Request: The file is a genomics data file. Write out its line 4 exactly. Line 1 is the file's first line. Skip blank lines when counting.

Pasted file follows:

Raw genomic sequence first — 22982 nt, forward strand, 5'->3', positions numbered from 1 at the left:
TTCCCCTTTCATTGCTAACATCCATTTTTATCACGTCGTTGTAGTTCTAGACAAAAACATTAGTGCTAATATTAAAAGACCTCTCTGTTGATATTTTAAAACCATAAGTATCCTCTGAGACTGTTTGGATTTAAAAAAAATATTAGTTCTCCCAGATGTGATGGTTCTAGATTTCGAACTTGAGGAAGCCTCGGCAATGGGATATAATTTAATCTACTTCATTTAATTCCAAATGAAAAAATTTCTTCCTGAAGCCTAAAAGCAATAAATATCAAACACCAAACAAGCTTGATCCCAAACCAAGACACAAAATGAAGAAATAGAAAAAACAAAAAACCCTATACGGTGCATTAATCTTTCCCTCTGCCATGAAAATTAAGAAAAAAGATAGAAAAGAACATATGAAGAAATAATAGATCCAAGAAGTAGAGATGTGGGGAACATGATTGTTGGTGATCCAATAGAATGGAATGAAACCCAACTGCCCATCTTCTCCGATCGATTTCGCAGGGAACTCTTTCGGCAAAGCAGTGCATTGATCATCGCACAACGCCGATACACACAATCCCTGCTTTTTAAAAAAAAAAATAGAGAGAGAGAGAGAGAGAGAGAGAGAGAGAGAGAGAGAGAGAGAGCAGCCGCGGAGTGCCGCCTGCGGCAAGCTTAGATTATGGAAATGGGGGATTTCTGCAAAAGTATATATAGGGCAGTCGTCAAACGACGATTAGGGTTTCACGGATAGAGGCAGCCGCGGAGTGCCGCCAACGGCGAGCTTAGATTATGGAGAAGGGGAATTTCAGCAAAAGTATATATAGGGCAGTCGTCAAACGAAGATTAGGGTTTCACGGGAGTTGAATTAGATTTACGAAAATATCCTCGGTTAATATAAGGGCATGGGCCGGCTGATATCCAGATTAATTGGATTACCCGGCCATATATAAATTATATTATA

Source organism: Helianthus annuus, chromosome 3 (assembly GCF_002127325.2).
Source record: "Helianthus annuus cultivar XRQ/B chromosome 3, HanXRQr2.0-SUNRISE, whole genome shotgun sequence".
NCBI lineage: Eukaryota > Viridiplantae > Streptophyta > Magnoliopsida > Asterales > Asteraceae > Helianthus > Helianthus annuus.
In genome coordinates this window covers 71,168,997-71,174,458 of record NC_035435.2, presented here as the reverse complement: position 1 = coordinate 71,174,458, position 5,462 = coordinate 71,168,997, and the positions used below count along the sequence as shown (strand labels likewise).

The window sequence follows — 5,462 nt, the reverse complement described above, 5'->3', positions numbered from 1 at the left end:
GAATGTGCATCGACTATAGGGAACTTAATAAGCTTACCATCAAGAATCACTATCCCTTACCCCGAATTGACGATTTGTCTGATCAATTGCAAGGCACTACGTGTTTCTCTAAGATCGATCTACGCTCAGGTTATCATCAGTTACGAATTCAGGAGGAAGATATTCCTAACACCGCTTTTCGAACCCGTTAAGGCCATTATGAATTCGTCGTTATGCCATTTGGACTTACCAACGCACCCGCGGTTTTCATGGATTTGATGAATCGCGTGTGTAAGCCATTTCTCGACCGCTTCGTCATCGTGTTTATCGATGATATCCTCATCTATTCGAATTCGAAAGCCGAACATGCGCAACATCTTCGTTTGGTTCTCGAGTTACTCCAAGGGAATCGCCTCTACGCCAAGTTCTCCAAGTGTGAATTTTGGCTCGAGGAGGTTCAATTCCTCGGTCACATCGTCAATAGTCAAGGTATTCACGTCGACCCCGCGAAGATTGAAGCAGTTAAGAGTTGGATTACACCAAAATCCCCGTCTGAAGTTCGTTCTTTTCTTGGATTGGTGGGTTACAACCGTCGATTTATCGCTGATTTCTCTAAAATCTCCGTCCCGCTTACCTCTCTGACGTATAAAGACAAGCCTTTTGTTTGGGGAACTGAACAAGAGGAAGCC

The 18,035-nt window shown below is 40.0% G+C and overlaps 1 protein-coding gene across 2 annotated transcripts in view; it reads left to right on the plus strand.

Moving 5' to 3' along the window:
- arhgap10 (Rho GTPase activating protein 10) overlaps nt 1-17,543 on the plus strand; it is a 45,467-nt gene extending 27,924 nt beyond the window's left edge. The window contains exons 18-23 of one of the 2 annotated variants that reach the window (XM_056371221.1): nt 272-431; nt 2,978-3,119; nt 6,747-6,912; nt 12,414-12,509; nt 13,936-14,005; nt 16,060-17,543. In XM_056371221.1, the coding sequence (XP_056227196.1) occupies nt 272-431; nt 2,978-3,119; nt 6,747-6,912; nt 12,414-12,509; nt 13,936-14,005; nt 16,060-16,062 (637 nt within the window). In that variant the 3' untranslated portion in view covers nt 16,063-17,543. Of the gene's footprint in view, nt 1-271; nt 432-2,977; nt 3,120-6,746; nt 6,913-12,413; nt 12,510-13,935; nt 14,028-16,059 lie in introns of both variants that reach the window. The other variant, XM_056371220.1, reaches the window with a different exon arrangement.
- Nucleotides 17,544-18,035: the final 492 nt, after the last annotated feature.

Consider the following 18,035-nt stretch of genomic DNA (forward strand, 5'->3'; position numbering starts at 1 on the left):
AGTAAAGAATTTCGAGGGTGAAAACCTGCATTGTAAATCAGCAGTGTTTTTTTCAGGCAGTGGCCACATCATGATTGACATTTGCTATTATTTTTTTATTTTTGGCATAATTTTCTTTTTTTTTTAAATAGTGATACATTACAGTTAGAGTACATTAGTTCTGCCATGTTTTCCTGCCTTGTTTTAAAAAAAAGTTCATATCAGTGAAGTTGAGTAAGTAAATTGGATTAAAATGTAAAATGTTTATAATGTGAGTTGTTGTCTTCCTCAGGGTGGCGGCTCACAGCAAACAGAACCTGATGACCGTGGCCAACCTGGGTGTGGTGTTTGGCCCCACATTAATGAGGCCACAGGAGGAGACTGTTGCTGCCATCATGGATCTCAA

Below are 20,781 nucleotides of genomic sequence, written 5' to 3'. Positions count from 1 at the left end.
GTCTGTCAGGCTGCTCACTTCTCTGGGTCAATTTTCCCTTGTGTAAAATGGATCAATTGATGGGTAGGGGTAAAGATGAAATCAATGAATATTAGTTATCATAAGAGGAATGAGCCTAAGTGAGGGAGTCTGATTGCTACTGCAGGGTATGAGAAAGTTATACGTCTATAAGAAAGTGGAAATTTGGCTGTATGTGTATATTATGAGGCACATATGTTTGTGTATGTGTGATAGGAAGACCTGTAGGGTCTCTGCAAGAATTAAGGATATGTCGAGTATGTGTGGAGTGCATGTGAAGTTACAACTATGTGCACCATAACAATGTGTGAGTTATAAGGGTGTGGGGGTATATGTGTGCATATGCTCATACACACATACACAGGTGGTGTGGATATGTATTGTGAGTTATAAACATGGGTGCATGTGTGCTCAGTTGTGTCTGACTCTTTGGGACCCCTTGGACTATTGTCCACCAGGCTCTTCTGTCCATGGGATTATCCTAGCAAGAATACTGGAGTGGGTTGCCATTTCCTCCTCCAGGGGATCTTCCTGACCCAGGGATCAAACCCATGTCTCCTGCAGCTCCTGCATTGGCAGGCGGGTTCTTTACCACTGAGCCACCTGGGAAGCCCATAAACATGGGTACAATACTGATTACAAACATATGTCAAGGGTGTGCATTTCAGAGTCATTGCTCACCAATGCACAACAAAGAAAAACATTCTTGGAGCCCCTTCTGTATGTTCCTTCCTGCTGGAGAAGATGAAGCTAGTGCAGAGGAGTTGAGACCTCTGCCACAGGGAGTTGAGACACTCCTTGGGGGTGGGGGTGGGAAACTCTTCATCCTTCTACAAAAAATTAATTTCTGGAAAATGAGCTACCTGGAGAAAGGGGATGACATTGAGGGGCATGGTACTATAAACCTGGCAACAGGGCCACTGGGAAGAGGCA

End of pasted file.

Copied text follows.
Source record: "Helianthus annuus cultivar XRQ/B chromosome 3, HanXRQr2.0-SUNRISE, whole genome shotgun sequence".